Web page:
More advanced features or not? It is a question. I only keep physical meaningful features for the final submission. I have experimented some other tricky features, e.g. the weighted transverse invariant mass with PT ratio, and some of them help scoring on the public LB. However, it doesn’t show significant improvement in my CV score. To be safe, I spend the last 3 days before the deadline removing these ‘tricky’ features, and keeping only the basic physics feature (linear combinations) as well as these pseudo invariant mass features, in order not to overfit the public LB. After checking the private LB scores, I find some of them can help, but only a little. @Raising Spirit on the forum has posted a feature which is DER_mass_MMC*DER_pt_ratio_lep_tau/DER_sum_pt and Lubos has a nice comment if it is good idea or not.

CAKE feature effect. I have used 3 test submissions for testing CAKE-A and CAKE-B feature. With CAKE A+B, both of my public and private LB submission score drops around 0.01; with CAKE-A, my model score has almost no change (reduce 0.0001); with CAKE-B, my model score improves 0.01. I think it is because CAKE-A feature may have strong correlations with my current feature, while CAKE-B is essentially the MT2 variable in physics which can help for the hadronic (jet) final state. I haven’t include these submissions in my final scoring ones, but thanks to CAKE team for providing these features.

3. Conclusion and lessons learned

What I haven’t used:
  • loss function using AMS score: In these two posts (post 1 and post 2), they proposed the AMS loss function. XGboost has a good interface for these customized loss function, but I just didn’t have chance to tune up the parameters.
  • Tricky non-linear non-physical features.
  • Vector PT summations of tau-lep, lep-tau and other particle pairs, and their open angles with other particles. They are physically meaningful, but my model doesn’t pick them up :-(
  • Categorizing the jet multiplicity (PRI_jet_num). Usually this categorizing technique works better since it increase the feature dimension for better separation, but not for this time, maybe because of my model parameters.
  • Split models by PRI_jet_num. In the common Higgs analysis, the analysis is divided into different num-of-jets categories, e.g. 0-jet, 1-jet, 2-jets, because each partition can have different physical meanings in the Higgs production. XGboost has caught this partition nicely with features, and it handles the missing values in a nice way.
Lesson learned
  • Automate the process: script for filing CV, script for the full workflow of training + testing, script for parameter scan, library of adding features so CV and training can have consistent features. It can save very much time.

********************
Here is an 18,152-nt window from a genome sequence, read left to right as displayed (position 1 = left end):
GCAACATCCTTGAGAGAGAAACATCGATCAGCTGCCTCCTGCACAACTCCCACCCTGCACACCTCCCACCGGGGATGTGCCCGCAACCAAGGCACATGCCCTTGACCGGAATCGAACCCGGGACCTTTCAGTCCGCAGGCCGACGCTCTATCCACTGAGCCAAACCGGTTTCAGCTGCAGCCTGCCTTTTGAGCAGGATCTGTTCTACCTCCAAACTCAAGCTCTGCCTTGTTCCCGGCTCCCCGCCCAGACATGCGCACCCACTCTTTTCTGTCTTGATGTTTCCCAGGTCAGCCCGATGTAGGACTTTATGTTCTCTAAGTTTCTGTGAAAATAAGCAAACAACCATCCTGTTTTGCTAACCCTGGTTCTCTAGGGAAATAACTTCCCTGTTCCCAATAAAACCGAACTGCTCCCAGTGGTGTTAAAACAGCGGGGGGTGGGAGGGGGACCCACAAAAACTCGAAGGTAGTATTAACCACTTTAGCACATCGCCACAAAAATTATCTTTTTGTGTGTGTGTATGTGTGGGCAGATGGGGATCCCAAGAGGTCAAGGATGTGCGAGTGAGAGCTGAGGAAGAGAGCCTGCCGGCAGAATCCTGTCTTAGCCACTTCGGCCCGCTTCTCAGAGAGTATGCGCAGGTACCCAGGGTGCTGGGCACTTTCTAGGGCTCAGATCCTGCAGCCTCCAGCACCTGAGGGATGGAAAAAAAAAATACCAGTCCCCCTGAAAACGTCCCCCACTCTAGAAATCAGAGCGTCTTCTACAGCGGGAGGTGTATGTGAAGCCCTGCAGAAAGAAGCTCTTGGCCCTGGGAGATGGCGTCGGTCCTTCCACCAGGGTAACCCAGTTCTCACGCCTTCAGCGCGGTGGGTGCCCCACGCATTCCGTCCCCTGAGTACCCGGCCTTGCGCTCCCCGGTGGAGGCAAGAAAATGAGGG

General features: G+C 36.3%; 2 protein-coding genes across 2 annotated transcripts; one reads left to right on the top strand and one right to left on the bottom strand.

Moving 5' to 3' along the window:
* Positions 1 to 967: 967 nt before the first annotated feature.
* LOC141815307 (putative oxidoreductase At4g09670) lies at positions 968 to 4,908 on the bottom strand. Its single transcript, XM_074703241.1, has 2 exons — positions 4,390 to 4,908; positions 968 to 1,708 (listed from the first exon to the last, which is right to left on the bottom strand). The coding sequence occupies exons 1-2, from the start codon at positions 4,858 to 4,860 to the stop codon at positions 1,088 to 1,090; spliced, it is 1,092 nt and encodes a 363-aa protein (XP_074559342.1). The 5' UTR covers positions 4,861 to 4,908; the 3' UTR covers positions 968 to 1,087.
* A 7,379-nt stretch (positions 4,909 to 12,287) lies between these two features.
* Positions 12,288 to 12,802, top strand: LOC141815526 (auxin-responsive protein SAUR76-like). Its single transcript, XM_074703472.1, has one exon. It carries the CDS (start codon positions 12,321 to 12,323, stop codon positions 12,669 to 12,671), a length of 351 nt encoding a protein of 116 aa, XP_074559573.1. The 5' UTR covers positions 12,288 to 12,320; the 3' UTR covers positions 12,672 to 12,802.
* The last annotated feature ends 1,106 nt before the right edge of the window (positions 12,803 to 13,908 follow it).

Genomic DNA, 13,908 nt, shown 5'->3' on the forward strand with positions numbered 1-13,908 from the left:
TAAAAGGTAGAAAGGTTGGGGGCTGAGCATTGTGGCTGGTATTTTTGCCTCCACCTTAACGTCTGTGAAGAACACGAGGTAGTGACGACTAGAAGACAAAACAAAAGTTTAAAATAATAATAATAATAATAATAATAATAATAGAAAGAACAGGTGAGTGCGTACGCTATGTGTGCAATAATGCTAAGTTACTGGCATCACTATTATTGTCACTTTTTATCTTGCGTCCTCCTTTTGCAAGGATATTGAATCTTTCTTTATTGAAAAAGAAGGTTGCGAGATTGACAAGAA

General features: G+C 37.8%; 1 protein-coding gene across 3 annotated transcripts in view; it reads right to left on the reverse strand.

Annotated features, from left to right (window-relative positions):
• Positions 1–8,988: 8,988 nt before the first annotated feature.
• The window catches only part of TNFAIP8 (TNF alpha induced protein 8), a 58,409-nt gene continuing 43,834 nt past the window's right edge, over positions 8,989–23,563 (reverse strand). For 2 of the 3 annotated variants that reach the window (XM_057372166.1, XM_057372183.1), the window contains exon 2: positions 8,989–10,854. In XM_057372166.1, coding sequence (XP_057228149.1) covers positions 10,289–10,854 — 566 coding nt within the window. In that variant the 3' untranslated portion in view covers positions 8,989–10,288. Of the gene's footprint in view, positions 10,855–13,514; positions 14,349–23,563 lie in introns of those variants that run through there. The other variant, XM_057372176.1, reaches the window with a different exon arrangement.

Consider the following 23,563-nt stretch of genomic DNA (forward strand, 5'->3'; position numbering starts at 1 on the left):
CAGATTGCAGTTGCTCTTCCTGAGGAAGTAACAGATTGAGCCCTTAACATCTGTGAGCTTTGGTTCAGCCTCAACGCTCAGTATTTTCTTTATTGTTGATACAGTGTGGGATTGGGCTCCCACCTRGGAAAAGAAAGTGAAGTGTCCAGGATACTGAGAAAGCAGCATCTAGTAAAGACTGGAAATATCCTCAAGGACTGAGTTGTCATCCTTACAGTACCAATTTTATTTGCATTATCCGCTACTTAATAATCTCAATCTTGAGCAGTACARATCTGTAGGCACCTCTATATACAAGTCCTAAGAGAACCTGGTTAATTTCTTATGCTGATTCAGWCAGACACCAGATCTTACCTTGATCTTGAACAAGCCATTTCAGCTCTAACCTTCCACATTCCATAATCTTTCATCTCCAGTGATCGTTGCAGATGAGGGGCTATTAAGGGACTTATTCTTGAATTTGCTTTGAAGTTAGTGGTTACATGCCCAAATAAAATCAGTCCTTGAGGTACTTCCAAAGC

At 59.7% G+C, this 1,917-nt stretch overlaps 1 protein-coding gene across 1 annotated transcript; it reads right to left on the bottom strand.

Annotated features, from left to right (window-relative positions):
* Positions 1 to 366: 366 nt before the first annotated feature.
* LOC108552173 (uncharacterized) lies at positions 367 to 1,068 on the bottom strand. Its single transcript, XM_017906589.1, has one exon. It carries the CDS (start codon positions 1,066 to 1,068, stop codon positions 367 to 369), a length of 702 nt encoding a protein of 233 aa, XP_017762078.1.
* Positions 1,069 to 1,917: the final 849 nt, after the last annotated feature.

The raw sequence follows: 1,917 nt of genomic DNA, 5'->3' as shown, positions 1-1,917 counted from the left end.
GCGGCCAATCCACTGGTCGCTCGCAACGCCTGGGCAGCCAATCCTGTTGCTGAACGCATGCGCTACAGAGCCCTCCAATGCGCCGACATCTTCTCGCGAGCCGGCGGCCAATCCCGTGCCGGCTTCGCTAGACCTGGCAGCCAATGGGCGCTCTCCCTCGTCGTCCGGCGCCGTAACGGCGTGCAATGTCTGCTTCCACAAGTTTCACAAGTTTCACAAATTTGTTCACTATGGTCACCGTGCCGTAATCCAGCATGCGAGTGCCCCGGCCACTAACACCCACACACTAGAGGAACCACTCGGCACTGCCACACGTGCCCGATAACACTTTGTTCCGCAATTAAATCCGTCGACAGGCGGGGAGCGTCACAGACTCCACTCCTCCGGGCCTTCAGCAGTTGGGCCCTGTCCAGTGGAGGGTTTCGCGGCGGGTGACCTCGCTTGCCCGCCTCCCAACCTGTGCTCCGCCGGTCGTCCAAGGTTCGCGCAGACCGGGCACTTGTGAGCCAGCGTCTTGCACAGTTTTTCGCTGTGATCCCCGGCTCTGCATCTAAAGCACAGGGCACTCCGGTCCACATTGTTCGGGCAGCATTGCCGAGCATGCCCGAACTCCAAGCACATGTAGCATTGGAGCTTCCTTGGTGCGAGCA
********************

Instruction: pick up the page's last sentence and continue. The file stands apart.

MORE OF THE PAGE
• Discuss with the team members and check the forum.
  • Renting a cloud is easier than buying a machine.
  • I show learn ensembling classifiers for better score in future.
  • Spend some time: studying the features and the model needs some time. I paused my submission for 2 months for preparing for my O1-A visa application (I got no luck in this year’s H1B lottery, so I had to write ‘a lot of a lot’ for this visa instead) and only fully resumed it about 2 weeks before deadline when my visa was approved, so my VM instance has run like crazy for feature work, model tuning and CV since then while I sleep or during daily work. Fortunately, these work (plus electricity bills to Google) has good payback on the rank.

4. Acknowledgments

I want to thank @Tianqi Chen (the author of xgboost), @yr, @Bing Xu, @Luboš Motl for their nice work and the discussions with them. I also want to thank to Google Cloud Engine for providing 500$ free credit for using their cloud computer, so I don’t have to buy my own computer but just rent a 16-core VM.

5. Suggestions to ATLAS, ROOT and Kaggle

To ATLAS and ROOT: XGboost is a great idea for parallelizing the GBM learning. ROOT’s current TMVA is using single thread which is slow, and ROOT should have some similar idea of xgboost into the next version of TMVA.

To Kaggle: it might be a good idea of having some sponsored computing credits from some cloud computing providers and giving them to the competitors, e.g. Google Cloud and Amazon AWS. It can remove the obstacles of computing resources for competitors, and also a good advertisement for these cloud computing providers.

6. Our background